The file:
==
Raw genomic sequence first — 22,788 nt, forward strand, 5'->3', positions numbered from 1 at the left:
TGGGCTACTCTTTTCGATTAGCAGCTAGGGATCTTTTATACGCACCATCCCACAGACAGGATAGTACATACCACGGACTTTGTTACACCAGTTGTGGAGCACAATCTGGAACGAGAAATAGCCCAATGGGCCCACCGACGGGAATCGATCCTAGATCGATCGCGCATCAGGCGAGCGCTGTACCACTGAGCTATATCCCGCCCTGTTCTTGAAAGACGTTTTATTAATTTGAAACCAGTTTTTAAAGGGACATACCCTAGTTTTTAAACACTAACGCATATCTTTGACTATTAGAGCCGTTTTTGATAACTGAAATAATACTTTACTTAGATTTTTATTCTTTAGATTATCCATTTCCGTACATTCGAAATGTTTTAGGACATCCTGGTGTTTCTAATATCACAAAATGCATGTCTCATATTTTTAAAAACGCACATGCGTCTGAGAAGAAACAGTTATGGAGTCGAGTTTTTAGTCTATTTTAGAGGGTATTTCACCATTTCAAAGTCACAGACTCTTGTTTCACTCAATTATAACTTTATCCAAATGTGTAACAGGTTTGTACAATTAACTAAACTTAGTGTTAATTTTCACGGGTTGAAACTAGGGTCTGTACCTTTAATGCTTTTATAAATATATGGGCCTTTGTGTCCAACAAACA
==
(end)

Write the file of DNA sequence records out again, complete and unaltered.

Raw genomic sequence first — 22,788 nt, forward strand, 5'->3', positions numbered from 1 at the left:
TGGGCTACTCTTTTCGATTAGCAGCTAGGGATCTTTTATACGCACCATCCCACAGACAGGATAGTACATACCACGGACTTTGTTACACCAGTTGTGGAGCACAATCTGGAACGAGAAATAGCCCAATGGGCCCACCGACGGGAATCGATCCTAGATCGATCGCGCATCAGGCGAGCGCTGTACCACTGAGCTATATCCCGCCCTGTTCTTGAAAGACGTTTTATTAATTTGAAACCAGTTTTTAAAGGGACATACCCTAGTTTTTAAACACTAACGCATATCTTTGACTATTAGAGCCGTTTTTGATAACTGAAATAATACTTTACTTAGATTTTTATTCTTTAGATTATCCATTTCCGTACATTCGAAATGTTTTAGGACATCCTGGTGTTTCTAATATCACAAAATGCATGTCTCATATTTTTAAAAACGCACATGCGTCTGAGAAGAAACAGTTATGGAGTCGAGTTTTTAGTCTATTTTAGAGGGTATTTCACCATTTCAAAGTCACAGACTCTTGTTTCACTCAATTATAACTTTATCCAAATGTGTAACAGGTTTGTACAATTAACTAAACTTAGTGTTAATTTTCACGGGTTGAAACTAGGGTCTGTACCTTTAATGCTTTTATAAATATATGGGCCTTTGTGTCCAACAAACA